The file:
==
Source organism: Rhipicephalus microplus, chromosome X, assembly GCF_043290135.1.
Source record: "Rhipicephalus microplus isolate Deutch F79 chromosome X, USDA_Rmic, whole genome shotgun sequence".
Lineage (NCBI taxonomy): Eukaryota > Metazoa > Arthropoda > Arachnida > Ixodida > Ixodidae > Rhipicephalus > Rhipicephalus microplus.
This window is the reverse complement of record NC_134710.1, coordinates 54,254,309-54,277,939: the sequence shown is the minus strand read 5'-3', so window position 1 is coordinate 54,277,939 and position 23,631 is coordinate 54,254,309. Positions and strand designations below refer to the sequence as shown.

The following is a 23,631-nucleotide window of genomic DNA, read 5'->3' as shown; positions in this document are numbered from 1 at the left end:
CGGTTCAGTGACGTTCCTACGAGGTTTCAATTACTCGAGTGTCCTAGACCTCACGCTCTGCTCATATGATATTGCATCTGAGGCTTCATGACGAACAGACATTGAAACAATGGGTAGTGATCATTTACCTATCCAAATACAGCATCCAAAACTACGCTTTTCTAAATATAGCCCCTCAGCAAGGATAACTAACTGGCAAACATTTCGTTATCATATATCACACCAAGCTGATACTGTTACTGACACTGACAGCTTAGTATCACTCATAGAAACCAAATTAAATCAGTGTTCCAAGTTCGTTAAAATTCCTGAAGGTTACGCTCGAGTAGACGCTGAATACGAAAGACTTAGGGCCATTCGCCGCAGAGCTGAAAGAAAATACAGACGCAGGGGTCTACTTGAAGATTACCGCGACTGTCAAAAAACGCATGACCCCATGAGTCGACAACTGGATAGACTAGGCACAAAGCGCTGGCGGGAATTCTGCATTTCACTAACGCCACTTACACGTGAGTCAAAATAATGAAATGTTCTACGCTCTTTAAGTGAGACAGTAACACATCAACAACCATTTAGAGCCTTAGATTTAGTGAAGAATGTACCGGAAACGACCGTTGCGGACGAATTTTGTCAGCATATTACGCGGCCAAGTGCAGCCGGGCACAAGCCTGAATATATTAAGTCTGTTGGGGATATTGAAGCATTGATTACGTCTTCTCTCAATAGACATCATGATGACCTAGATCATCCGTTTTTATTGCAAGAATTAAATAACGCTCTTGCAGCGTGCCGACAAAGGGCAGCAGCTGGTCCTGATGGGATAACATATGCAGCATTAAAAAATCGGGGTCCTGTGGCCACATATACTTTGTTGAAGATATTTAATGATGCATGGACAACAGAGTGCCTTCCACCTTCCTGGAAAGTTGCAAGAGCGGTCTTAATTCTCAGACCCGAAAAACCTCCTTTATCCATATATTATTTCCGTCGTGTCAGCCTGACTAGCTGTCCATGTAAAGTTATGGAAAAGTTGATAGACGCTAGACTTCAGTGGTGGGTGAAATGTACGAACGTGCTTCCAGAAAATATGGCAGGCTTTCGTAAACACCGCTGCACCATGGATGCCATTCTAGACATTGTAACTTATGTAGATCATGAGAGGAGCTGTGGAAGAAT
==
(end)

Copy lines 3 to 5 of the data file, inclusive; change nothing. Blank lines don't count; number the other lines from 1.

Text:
Lineage (NCBI taxonomy): Eukaryota > Metazoa > Arthropoda > Arachnida > Ixodida > Ixodidae > Rhipicephalus > Rhipicephalus microplus.
This window is the reverse complement of record NC_134710.1, coordinates 54,254,309-54,277,939: the sequence shown is the minus strand read 5'-3', so window position 1 is coordinate 54,277,939 and position 23,631 is coordinate 54,254,309. Positions and strand designations below refer to the sequence as shown.

The following is a 23,631-nucleotide window of genomic DNA, read 5'->3' as shown; positions in this document are numbered from 1 at the left end: